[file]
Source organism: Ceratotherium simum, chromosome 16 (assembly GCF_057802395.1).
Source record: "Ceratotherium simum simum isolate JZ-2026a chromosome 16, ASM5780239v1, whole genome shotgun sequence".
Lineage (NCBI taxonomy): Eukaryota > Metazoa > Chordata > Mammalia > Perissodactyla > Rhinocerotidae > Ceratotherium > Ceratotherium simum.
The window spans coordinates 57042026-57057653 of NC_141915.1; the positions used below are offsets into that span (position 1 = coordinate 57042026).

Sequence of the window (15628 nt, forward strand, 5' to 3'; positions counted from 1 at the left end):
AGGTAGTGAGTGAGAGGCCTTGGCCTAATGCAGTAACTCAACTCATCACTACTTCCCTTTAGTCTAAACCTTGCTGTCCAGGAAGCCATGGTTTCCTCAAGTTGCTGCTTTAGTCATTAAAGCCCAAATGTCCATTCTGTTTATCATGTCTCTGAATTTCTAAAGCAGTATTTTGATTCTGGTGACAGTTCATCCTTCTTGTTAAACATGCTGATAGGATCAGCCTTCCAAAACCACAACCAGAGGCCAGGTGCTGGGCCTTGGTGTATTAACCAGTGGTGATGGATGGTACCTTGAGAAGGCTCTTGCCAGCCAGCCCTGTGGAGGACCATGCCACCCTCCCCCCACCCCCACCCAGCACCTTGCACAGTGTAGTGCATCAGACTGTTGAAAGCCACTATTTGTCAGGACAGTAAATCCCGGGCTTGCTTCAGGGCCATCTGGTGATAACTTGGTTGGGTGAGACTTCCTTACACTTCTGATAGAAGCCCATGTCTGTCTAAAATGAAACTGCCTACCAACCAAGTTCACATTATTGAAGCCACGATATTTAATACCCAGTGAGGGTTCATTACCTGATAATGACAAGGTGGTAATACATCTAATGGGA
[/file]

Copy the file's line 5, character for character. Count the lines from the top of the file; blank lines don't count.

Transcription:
Sequence of the window (15628 nt, forward strand, 5' to 3'; positions counted from 1 at the left end):